Integrated supply chain models in Italy. Cases study of circular economy in the Italian textile and fashion field.

Open Access
Conference Proceedings
Authors: Filippo Maria DisperatiMaria Antonia Salomè

Abstract: The contribution aims to investigate integrated supply chain models in Italy. Through the analysis of some case studies, it aims to provide an initial mapping of territories where the involvement of communities in the production chains of local companies has generated sustainable circular supply chain models. In addition to the need to take action on carbon emissions (Coccia, 2022), there is a clear need to focus attention on a local dimension of textile and fashion production, capable of conceiving its own doing as part of a totality in which all the living beings that belong to a specific territorial ecosystem move, understood as a set of relations between an environmental system and a human society, which, organised also with evolved urban structures, find in that environmental system most of the fundamental resources for life, developing culturally and producing a system of relations, symbols, knowledge. The concept of the territorial ecosystem becomes fundamental for practicing the concept of sustainability of human settlements (Saragosa, 2001). By shifting the focus to the creation of a virtuous system capable of including and revitalizing local realities (Vaccari, 2021) by building a new system (Fletcher, 2013), new value can be generated and overcome not only the climate crisis but also the cultural crisis in which contemporary society finds itself. The research aims to build the foundations for starting a mapping exercise of those Italian territories, with a focus on central regions such as Tuscany and Marche, where a strategic scenario emerges made up of entrepreneurial realities in which the chain of processes and operations is collectively distributed among the various players. Starting with the raw material and ending with the finished product, the territorial manufacturing assets are distributed among the various actors who manage the various stages of the chain independently.Among these, a virtuous example is Re.Verso, a collaborative circular economy programme in Tuscany, focused on the reuse, recycling, and reduction of textile waste through the construction of a participative community. The programme aims to build an integrated, transparent, traceable, and certified supply chain divided into three phases: sourcing and selection of post-consumer materials, mechanical transformation of these raw materials, and development of a new product through the production of yarn, fabric, and finished accessories. The research aims to investigate a model of innovative practices, which are expressed in participative design dynamics, relations with the territory, new narratives, and synergies between people and communities (Franzo, 2020). To investigate these realities, located in a varied geographical context, which have chosen to work together, to make and create a new system, aimed at the survival and recovery of their economy, to bring the places back to life by preserving skills and knowledge. It is a pervasive revolution that is changing the whole of society, not just industry, so much so that people started talking first about enterprise 4.0 and then about supply chain 4.0 up to ecosystem 4.0 (Idevaia, Resce, 2019).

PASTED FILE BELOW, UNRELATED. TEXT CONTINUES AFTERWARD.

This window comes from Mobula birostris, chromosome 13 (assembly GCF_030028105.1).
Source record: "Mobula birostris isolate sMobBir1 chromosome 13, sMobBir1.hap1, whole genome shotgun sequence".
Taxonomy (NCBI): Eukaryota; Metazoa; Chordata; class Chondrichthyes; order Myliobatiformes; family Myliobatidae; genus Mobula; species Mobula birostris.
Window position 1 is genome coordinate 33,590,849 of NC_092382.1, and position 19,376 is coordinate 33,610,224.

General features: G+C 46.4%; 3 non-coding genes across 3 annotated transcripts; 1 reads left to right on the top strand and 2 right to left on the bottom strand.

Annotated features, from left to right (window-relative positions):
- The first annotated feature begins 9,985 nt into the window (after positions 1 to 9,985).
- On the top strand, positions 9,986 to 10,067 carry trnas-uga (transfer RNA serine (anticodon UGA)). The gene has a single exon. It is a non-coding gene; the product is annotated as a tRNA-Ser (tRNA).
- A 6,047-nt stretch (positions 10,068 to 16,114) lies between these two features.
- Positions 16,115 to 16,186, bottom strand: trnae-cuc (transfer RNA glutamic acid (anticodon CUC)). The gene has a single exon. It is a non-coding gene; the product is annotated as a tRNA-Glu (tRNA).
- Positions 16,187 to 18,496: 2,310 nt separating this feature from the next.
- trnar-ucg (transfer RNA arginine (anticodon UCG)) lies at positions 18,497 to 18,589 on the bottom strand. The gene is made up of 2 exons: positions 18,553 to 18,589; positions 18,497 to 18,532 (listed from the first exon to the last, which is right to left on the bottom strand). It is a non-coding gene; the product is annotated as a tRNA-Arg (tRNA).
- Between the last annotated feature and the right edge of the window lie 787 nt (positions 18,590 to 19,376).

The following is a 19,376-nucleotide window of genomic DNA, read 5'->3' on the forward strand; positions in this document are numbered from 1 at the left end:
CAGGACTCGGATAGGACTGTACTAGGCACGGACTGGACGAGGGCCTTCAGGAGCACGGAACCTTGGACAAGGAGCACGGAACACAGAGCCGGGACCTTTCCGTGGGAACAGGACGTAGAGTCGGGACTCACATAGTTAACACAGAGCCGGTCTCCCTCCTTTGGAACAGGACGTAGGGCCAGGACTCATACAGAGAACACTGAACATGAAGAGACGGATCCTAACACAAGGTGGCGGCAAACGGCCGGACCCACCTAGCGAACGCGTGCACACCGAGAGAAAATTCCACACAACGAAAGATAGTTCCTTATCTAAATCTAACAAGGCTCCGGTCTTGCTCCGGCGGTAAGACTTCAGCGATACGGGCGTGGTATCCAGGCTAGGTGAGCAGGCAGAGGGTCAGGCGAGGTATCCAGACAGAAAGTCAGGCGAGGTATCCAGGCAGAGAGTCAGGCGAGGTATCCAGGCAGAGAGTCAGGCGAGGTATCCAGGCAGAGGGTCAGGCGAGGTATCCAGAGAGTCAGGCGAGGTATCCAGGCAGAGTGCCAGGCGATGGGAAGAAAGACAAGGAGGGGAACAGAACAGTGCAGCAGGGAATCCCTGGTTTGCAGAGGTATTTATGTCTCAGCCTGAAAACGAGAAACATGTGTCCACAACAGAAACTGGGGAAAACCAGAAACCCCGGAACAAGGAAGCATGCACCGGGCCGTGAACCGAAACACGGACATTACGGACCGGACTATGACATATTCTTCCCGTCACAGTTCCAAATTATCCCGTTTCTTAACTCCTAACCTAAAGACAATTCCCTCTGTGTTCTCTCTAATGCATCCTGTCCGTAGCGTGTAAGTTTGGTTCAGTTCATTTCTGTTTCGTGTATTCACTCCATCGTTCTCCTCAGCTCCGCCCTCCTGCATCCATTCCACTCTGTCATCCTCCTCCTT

Keywords: Territorial ecosystem, collaborative circular economy, territorial heritage integrated, supply chain models, manufacturing, new materials

DOI: 10.54941/ahfe1004146

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